Monday, July 11, 2011

Changing Our Minds About Cities



We live in a time when we can observe a paradigm shift taking place in the way people think about cities. Until now, cities were often thought of in terms of crowding, congestion, crime, garbage, noise, concrete, pollution, and honking cars. The ideal living situation was the suburbs with two-story houses, tree-lined streets, ample parking, private garages, green lawns, picket fences, hedges, and back yard barbecues.

That is changing. Since 2010, for the first time, more people now live in cities than in rural areas and are loving it. Edward Glaeser (right) has a new book called "Triumph of the City: How Our Greatest Invention Makes Us Richer, Smarter, Greener, Healthier, and Happier" (left). He presents data asserting that people in cities are smarter and make more money, live happier and longer lives, and leave less of a carbon footprint on the environment than people outside of cities. That is a completely different story than the one which with we grew up.

Because this is a time of transition in our thinking, these ideas are controversial. Glaeser advocates for vertical growth - we need to build taller buildings and stop putting height restrictions on buildings. We need to replace rather than preserve older buildings that inhibit access to housing in order to keep housing costs down as people flock to the cities. We need to stop subsidizing single family home ownership and highways to allow tall buildings and public transportation to fairly compete. You can see how his message might appeal to developers and enrage preservationists and environmentalists.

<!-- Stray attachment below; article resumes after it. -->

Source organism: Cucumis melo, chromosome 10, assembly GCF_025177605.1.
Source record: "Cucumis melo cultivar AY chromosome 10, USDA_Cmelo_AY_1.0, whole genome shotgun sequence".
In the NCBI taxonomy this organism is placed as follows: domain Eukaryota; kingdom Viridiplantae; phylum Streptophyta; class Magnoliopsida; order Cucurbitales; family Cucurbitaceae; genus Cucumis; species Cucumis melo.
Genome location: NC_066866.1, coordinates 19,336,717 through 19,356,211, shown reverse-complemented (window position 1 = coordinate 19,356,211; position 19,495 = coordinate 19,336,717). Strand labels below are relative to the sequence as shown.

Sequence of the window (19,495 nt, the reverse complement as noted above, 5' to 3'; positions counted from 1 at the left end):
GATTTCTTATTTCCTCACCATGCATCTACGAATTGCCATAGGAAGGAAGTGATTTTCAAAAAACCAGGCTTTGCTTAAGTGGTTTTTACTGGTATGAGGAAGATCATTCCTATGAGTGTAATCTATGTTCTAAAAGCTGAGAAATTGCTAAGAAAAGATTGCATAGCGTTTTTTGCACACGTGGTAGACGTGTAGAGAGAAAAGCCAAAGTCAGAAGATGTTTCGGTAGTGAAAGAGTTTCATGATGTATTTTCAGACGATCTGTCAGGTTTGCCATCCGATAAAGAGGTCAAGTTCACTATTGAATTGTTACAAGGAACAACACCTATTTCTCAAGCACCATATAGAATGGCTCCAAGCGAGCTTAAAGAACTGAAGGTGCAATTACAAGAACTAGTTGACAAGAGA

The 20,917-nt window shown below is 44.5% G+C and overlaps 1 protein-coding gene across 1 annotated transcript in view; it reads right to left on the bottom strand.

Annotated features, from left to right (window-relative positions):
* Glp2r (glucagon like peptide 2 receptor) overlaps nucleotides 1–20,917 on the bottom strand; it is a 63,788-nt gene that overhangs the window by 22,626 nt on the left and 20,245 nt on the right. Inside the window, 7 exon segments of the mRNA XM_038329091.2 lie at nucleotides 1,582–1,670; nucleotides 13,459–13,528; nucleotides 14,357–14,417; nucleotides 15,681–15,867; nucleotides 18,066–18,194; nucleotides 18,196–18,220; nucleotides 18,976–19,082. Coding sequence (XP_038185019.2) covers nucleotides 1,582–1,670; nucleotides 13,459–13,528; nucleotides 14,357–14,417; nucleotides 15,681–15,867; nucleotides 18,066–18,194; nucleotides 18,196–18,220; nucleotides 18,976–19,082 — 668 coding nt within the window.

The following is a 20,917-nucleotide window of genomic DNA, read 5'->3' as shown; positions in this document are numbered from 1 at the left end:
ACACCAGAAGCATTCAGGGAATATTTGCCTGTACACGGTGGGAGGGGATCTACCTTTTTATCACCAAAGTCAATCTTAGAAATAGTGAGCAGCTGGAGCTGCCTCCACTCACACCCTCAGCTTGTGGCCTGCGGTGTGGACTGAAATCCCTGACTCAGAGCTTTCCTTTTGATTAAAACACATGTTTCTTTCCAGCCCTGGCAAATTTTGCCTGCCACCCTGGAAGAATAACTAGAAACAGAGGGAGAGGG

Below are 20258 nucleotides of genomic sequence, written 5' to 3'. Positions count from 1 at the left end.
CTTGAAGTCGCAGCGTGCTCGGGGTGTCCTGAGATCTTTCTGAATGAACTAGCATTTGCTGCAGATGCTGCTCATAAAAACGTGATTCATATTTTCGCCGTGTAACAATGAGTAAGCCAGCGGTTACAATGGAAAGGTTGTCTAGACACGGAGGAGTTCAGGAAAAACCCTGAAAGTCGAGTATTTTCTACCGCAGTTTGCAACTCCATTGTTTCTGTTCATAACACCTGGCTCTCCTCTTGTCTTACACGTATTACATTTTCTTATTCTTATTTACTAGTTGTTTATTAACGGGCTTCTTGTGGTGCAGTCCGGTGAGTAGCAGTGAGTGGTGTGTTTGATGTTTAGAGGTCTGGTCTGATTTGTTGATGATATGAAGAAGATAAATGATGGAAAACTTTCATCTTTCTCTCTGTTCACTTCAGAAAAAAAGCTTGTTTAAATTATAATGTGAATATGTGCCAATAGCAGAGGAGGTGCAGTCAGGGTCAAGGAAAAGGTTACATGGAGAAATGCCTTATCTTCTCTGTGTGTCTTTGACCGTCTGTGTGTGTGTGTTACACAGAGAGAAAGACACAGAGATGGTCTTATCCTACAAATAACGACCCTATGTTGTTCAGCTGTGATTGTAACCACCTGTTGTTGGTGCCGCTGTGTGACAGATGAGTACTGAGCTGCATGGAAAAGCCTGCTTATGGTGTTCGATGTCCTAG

Glaeser points out that cities are actually more environmentally friendly than suburbs. People who live in cities use, on average, 40 percent less energy than those who live in the suburbs.

There are at least two major lessons to explore here. One, of course, is the changing role of cities in our future and the other is the opportunity to examine how we respond to disruptive change. There aren't many times when we are aware of a paradigm shift taking place while it is happening. This awareness often only happens afterward. But here we can see a clear paradigm shift from a previous negative view of cities to a new positive view of cities as vibrant and attractive places to live. Here is a clear opportunity to examine how we respond to a new and emerging paradigm while we still hold onto an historic and traditional set of beliefs.

Click on the heading above to see Glaeser talk about the book.

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